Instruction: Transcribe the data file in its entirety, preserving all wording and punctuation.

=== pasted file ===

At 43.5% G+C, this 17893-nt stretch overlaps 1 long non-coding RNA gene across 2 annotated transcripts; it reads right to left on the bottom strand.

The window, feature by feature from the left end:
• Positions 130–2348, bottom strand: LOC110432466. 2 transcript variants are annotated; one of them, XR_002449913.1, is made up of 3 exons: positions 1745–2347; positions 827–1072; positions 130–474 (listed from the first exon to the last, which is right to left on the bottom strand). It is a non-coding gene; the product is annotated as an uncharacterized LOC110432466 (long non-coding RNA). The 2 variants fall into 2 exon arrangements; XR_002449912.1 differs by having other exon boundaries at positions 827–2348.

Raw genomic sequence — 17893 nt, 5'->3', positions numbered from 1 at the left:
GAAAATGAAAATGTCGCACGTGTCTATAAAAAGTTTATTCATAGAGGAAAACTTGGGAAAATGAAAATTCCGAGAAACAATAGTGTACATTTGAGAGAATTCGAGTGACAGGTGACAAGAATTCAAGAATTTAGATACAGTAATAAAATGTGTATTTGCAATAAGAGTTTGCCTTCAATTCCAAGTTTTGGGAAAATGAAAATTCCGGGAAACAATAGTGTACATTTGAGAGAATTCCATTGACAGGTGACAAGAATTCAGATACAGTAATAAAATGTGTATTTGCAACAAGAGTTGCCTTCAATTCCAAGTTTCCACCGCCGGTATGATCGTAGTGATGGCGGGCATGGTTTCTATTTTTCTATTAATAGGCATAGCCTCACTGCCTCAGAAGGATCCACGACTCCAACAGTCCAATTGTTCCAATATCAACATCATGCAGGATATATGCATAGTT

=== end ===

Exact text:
At 43.5% G+C, this 17893-nt stretch overlaps 1 long non-coding RNA gene across 2 annotated transcripts; it reads right to left on the bottom strand.

The window, feature by feature from the left end:
• Positions 130–2348, bottom strand: LOC110432466. 2 transcript variants are annotated; one of them, XR_002449913.1, is made up of 3 exons: positions 1745–2347; positions 827–1072; positions 130–474 (listed from the first exon to the last, which is right to left on the bottom strand). It is a non-coding gene; the product is annotated as an uncharacterized LOC110432466 (long non-coding RNA). The 2 variants fall into 2 exon arrangements; XR_002449912.1 differs by having other exon boundaries at positions 827–2348.

Raw genomic sequence — 17893 nt, 5'->3', positions numbered from 1 at the left:
GAAAATGAAAATGTCGCACGTGTCTATAAAAAGTTTATTCATAGAGGAAAACTTGGGAAAATGAAAATTCCGAGAAACAATAGTGTACATTTGAGAGAATTCGAGTGACAGGTGACAAGAATTCAAGAATTTAGATACAGTAATAAAATGTGTATTTGCAATAAGAGTTTGCCTTCAATTCCAAGTTTTGGGAAAATGAAAATTCCGGGAAACAATAGTGTACATTTGAGAGAATTCCATTGACAGGTGACAAGAATTCAGATACAGTAATAAAATGTGTATTTGCAACAAGAGTTGCCTTCAATTCCAAGTTTCCACCGCCGGTATGATCGTAGTGATGGCGGGCATGGTTTCTATTTTTCTATTAATAGGCATAGCCTCACTGCCTCAGAAGGATCCACGACTCCAACAGTCCAATTGTTCCAATATCAACATCATGCAGGATATATGCATAGTT